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Playa Del Carmen


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#1 Fay Jai

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Posted 05 January 2006 - 06:13 AM

Yay! I won a contest at work, and will be spending a fun filled week in mid February in lovely Playa del Carmen. We will probably be eating the majority of our meals with the group that we will be travelling with, but we WILL have some free time. I plan to spend most of this free time stuffing my face and trying AS MUCH Mexican/Mayan food as possible.

We may also be going to Chichen Itza, Tulum, Cozumel, (maybe) and basically anywhere there is Archaeology. My wife will do the archaeology, I'll be looking for tasty morsels to eat.

I'm looking for tasty, local, preferably cheap, local, traditional, local, (ok, I'll stop,) that won't make me sick.

Taco stand? A stand in one of the Archaeological parts that has a can't miss offering? Breakfast in Playa de Carmen? The Best place to get our morning coffee? Lunch? What is something I absolutely MUST have before I leave? This may be sacrilege, but tell me the places you would tell Anthony Bourdain! :rolleyes:

(And....do I really need to worry about the Ice in the margaritas? I'll be majorly bummed if I can't have a margarita while I am there...)

Can't wait to read your suggestions! Thanks!

~Jason
www.bloatitup.com

#2 omnivorette

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Posted 05 January 2006 - 10:35 AM

I just stopped by in Playa the other day on my way home (I've been there lots in the past). Playa is a very tourist-y town, packed with Italians mostly, and a lot of Americans and other assorted tourists. There is very little Mexican feeling there. Also, the damage from the hurricane was extensive. You can get some good tacos in Playa, but stay away from the beach area in order to do so.

Don't go to Cozumel. It was very devastated in the hurricane. And besides, it's not interesting unless you're scuba diving.

You do not have to worry about ice cubes or anything like that in Playa. Playa is a totally modern town, basically exists to service tourists.
"It seems a positively Quixotic quest to defend food from being used as any kind of social signifier, as if it could avoid the fate of each other component of our everyday lives." -Wilfrid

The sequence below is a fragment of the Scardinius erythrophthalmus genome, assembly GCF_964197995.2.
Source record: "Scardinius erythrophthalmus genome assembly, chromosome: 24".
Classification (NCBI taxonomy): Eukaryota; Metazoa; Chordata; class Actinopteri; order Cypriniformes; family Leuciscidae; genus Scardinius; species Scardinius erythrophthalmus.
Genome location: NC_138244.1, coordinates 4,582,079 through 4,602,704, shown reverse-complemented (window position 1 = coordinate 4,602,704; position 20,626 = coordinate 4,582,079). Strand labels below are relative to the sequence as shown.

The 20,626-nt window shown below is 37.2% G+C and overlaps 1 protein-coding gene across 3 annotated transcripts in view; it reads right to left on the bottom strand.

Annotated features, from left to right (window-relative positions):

#3 omnivorette

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Posted 05 January 2006 - 10:46 AM

Here's some good info:

http://www.travelyuc...restaurants.php

As you'll read, most of the restaurants on 5th Ave, which is the main hotel and tourist drag, are owned by foreigners.

Will you have a car?

IMHO, Chichin Itza is too far from Playa to do comfortably on a day trip. Go to Tulum for sure though. On the main drag in Tulum, there is a very good taco place, a big sign on the cart outside that says Carnitas, on the beach side of the ave. Same place has a grilled chicken guy, and the chicken is really good. Tulum is pretty tourist-y too, but I like it much better than Playa.
"It seems a positively Quixotic quest to defend food from being used as any kind of social signifier, as if it could avoid the fate of each other component of our everyday lives." -Wilfrid

#4 scamhi

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Posted 05 January 2006 - 02:18 PM

the place for breakfast in Playa is the square opposite the bus depot. On the corner the the guy with the fresh orange juice cart. In the square there are 4-5 other carts selling tortas and tacos with pibil and carnitas. great stuff- bring pesos cash only.

#5 pete ganz

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Posted 05 January 2006 - 02:24 PM

I would highly recommend El Oasis, which is a little hole in the wall with amazing shrimp tacos and guacamole. It's on 12th St. right off of 5th Ave. (heading away from the beach). We also really enjoyed the ruins at Coba.

#6 tanabutler

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Posted 05 January 2006 - 06:40 PM

I just stopped by in Playa the other day on my way home (I've been there lots in the past). Playa is a very tourist-y town, packed with Italians mostly, and a lot of Americans and other assorted tourists. There is very little Mexican feeling there. Also, the damage from the hurricane was extensive. You can get some good tacos in Playa, but stay away from the beach area in order to do so.